Dan: I was helping to lead a session with a girl who uses a lot of affirmations like “I am strong, I am sassy, I am funny” to just give herself self-confidence, and she decided to use those as lyrics for her song. The way that she wanted to work she would hear the lyric and the college-aged singer would sing it back to her. We were practicing this on a Zoom call and it was a really beautiful moment of a girl under 10 who was giving herself this confidence, and what could be this older voice singing it even more confidently and more elaborately, confirming: “You are strong and you will be strong 10 years from now,” and it was really beautiful.

Katie: How has this process changed you as a person?

Rebecca: For me, it's really a huge blessing to have an opportunity to make music outside the professional musical theatre world, and every time I lead a session or listen to an HYS song or get to work on an HYS song it reminds me why I love music and why I think music is really important and really powerful, so it reminds me why I wanted to make music in the first place. Seeing it pass from our hands from when we were undergraduates to the next undergrad leaders, and now it’s a nonprofit, seeing other people leading chapters at colleges and volunteers and leading songwriting sessions was such a cool moment because it was this thing we had built that was just taking on a life of its own and affecting other people and changing other people’s lives.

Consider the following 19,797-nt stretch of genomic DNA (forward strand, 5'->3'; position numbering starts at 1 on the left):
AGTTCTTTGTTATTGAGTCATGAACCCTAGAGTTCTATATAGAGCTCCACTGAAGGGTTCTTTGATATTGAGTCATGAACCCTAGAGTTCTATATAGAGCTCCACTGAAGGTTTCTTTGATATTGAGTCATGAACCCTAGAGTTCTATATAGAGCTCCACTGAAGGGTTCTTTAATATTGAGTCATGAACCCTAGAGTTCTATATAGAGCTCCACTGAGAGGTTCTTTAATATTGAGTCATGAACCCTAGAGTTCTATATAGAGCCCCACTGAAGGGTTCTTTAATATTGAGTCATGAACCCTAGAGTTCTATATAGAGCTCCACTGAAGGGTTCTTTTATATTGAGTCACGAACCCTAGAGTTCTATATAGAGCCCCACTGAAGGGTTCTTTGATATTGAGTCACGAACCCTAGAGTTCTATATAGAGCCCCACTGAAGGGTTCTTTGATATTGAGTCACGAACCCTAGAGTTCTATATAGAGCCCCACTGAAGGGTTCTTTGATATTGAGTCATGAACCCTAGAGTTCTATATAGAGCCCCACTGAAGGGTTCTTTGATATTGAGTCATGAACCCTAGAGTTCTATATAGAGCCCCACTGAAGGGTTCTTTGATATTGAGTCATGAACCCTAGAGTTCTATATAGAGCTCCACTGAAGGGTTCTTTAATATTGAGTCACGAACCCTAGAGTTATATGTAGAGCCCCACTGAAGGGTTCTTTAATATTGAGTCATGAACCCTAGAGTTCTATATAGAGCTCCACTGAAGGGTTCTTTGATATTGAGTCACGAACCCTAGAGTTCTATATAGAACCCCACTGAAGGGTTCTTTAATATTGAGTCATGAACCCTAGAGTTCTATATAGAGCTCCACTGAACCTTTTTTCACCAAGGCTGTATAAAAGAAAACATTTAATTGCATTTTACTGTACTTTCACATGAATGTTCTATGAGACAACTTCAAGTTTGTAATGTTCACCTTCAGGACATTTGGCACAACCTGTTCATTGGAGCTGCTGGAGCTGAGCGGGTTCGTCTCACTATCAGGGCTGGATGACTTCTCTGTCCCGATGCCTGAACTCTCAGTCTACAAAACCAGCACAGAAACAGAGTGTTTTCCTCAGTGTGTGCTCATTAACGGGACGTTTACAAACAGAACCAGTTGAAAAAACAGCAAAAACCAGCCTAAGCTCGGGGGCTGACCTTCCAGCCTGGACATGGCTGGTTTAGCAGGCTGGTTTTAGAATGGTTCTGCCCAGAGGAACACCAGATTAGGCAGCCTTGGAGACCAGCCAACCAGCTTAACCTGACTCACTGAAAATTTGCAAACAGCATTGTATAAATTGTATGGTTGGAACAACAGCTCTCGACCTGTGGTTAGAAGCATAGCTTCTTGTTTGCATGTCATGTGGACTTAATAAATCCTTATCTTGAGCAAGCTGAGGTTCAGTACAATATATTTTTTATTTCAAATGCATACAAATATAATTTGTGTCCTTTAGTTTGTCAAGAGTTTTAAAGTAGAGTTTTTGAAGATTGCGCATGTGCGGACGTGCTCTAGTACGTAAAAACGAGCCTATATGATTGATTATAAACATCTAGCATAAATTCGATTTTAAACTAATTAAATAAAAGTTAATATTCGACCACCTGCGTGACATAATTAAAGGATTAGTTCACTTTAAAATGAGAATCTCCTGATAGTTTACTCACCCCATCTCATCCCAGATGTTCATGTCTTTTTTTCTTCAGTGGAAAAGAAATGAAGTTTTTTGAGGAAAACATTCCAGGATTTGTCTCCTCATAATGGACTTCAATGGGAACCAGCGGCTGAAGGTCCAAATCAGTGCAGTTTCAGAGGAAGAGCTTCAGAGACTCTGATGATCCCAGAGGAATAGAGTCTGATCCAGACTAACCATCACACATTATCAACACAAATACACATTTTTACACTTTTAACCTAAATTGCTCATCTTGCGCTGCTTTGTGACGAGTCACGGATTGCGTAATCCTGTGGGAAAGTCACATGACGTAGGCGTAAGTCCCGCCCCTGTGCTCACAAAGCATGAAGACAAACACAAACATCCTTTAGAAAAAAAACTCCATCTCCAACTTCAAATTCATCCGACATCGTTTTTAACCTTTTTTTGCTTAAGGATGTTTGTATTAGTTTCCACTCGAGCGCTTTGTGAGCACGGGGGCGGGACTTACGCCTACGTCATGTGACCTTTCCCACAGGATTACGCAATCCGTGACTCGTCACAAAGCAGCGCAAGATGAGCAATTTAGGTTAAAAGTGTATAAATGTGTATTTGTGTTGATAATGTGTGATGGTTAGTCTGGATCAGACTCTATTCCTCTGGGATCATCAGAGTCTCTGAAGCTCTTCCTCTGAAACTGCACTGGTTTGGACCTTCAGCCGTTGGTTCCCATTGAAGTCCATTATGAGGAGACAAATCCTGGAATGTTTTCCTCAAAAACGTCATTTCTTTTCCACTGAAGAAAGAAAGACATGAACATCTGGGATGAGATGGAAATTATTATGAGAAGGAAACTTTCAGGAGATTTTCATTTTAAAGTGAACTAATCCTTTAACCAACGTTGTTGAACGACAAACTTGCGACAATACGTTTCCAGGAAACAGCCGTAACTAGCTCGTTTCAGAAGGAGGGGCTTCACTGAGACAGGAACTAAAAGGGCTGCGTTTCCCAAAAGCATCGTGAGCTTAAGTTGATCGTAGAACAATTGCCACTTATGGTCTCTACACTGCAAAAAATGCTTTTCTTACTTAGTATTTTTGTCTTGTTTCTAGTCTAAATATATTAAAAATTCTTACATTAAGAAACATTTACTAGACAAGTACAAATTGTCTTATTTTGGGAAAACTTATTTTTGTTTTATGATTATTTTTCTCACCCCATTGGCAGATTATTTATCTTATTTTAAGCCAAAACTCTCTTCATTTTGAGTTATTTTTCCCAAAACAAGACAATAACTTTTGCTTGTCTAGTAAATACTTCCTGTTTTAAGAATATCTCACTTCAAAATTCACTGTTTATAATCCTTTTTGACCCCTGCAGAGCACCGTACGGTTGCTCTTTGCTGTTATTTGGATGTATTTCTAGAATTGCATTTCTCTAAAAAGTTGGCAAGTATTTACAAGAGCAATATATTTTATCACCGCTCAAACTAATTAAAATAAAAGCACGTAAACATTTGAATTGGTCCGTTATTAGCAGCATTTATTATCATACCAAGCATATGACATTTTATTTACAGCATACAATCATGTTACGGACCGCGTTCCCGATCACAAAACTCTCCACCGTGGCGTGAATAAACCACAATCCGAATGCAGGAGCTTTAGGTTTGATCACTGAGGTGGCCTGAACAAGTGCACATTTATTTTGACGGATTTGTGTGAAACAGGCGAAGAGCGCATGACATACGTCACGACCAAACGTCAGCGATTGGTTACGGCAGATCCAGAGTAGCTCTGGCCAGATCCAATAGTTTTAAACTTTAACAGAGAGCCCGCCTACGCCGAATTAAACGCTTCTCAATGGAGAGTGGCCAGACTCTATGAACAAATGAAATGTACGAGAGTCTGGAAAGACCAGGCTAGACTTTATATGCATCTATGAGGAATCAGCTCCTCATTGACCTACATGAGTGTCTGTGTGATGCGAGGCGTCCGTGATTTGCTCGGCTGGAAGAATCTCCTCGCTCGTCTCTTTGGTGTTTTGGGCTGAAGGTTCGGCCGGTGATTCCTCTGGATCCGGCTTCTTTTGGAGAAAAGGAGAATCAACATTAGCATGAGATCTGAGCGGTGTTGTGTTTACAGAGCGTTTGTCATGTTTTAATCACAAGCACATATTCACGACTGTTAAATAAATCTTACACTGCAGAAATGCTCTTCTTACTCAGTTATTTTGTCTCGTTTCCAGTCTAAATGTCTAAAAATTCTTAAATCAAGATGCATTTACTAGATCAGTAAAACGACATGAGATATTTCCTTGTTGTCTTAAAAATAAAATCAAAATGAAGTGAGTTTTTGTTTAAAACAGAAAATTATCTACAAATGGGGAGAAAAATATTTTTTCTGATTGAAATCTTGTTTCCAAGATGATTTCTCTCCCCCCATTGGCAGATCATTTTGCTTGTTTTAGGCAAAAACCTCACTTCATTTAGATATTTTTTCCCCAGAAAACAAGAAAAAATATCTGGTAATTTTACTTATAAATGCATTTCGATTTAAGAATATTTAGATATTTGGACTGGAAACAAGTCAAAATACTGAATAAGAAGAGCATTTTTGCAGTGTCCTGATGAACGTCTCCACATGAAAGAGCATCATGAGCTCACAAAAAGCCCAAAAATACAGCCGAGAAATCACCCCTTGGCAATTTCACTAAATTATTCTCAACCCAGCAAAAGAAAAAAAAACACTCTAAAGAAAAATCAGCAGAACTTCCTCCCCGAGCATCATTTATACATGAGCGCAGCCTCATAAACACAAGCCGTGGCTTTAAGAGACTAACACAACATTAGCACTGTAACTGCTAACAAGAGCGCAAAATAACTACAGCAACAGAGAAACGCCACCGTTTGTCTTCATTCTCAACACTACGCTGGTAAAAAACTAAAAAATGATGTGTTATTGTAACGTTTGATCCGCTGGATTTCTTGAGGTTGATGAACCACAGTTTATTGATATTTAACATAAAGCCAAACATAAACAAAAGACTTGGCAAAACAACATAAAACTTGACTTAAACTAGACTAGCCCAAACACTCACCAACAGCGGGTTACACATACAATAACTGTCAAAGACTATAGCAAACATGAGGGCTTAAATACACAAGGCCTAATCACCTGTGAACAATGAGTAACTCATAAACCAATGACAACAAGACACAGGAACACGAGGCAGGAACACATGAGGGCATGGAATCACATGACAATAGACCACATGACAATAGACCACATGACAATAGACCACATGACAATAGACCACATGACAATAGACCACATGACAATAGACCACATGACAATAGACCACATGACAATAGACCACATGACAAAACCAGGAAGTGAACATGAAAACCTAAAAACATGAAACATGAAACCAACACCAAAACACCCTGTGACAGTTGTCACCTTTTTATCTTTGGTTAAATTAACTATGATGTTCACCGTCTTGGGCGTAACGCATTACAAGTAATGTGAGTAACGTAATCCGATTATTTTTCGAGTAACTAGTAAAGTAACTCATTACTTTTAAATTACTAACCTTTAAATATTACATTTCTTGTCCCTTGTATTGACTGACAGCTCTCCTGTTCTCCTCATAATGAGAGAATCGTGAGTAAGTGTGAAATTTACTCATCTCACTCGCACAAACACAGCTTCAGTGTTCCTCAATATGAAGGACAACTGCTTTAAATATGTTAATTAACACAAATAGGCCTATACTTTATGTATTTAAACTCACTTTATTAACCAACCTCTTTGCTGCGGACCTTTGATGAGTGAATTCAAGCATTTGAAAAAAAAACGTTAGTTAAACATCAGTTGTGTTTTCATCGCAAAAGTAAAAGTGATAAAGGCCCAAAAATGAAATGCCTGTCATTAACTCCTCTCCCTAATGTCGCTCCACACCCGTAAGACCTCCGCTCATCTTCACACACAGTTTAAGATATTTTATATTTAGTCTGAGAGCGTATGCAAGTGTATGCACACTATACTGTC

Rebecca and Dan have continued to work through the pandemic, now able to reach more children and teenagers around the country, but they are eager to get back together in person to make music and connect with their clients face-to-face. Hear Your Song has helped orchestrate over 100 songs, and they will continue to make plenty more.

Interviewing Rebecca and Dan was an experience I will never forget. They were not only charming but also committed and passionate. I could tell how happy Hear Your Song made them feel, and I could not see anyone leading this wonderful organization except them.

I personally think one of the most fascinating aspects of Hear Your Song is that the organization strives for a very pure goal regarding music: giving a stage to those who have stories to tell yet who are often unheard. That is something sacred and should be kept for as long as humanly possible.

Katie Lamm is a 16 year old KidSpirit editor from Memphis, Tennessee.